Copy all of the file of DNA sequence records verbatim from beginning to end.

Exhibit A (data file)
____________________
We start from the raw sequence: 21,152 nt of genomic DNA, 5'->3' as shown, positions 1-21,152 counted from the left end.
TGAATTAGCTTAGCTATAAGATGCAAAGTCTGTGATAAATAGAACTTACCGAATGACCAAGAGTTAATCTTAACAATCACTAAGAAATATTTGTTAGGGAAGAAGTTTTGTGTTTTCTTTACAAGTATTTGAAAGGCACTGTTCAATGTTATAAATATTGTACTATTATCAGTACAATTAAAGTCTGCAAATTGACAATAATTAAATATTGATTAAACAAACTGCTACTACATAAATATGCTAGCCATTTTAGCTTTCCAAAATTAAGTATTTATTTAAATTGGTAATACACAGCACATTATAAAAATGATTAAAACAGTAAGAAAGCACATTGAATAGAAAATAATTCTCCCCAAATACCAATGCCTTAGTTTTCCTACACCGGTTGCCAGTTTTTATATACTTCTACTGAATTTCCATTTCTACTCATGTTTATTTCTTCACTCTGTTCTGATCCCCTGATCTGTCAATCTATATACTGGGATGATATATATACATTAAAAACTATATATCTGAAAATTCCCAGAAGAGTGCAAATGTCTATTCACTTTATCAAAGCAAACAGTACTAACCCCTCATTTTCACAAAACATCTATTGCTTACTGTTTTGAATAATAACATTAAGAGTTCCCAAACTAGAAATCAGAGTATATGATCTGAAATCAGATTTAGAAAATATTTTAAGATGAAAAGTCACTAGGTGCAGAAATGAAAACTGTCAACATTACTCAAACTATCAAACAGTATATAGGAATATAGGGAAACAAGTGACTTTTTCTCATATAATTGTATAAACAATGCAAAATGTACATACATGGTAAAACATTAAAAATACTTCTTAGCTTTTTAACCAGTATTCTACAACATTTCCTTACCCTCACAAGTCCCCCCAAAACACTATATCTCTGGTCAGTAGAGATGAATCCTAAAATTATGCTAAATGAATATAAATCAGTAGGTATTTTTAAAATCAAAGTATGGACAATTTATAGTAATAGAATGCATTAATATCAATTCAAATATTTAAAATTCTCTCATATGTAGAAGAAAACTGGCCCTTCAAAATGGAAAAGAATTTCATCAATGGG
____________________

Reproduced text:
We start from the raw sequence: 21,152 nt of genomic DNA, 5'->3' as shown, positions 1-21,152 counted from the left end.
TGAATTAGCTTAGCTATAAGATGCAAAGTCTGTGATAAATAGAACTTACCGAATGACCAAGAGTTAATCTTAACAATCACTAAGAAATATTTGTTAGGGAAGAAGTTTTGTGTTTTCTTTACAAGTATTTGAAAGGCACTGTTCAATGTTATAAATATTGTACTATTATCAGTACAATTAAAGTCTGCAAATTGACAATAATTAAATATTGATTAAACAAACTGCTACTACATAAATATGCTAGCCATTTTAGCTTTCCAAAATTAAGTATTTATTTAAATTGGTAATACACAGCACATTATAAAAATGATTAAAACAGTAAGAAAGCACATTGAATAGAAAATAATTCTCCCCAAATACCAATGCCTTAGTTTTCCTACACCGGTTGCCAGTTTTTATATACTTCTACTGAATTTCCATTTCTACTCATGTTTATTTCTTCACTCTGTTCTGATCCCCTGATCTGTCAATCTATATACTGGGATGATATATATACATTAAAAACTATATATCTGAAAATTCCCAGAAGAGTGCAAATGTCTATTCACTTTATCAAAGCAAACAGTACTAACCCCTCATTTTCACAAAACATCTATTGCTTACTGTTTTGAATAATAACATTAAGAGTTCCCAAACTAGAAATCAGAGTATATGATCTGAAATCAGATTTAGAAAATATTTTAAGATGAAAAGTCACTAGGTGCAGAAATGAAAACTGTCAACATTACTCAAACTATCAAACAGTATATAGGAATATAGGGAAACAAGTGACTTTTTCTCATATAATTGTATAAACAATGCAAAATGTACATACATGGTAAAACATTAAAAATACTTCTTAGCTTTTTAACCAGTATTCTACAACATTTCCTTACCCTCACAAGTCCCCCCAAAACACTATATCTCTGGTCAGTAGAGATGAATCCTAAAATTATGCTAAATGAATATAAATCAGTAGGTATTTTTAAAATCAAAGTATGGACAATTTATAGTAATAGAATGCATTAATATCAATTCAAATATTTAAAATTCTCTCATATGTAGAAGAAAACTGGCCCTTCAAAATGGAAAAGAATTTCATCAATGGG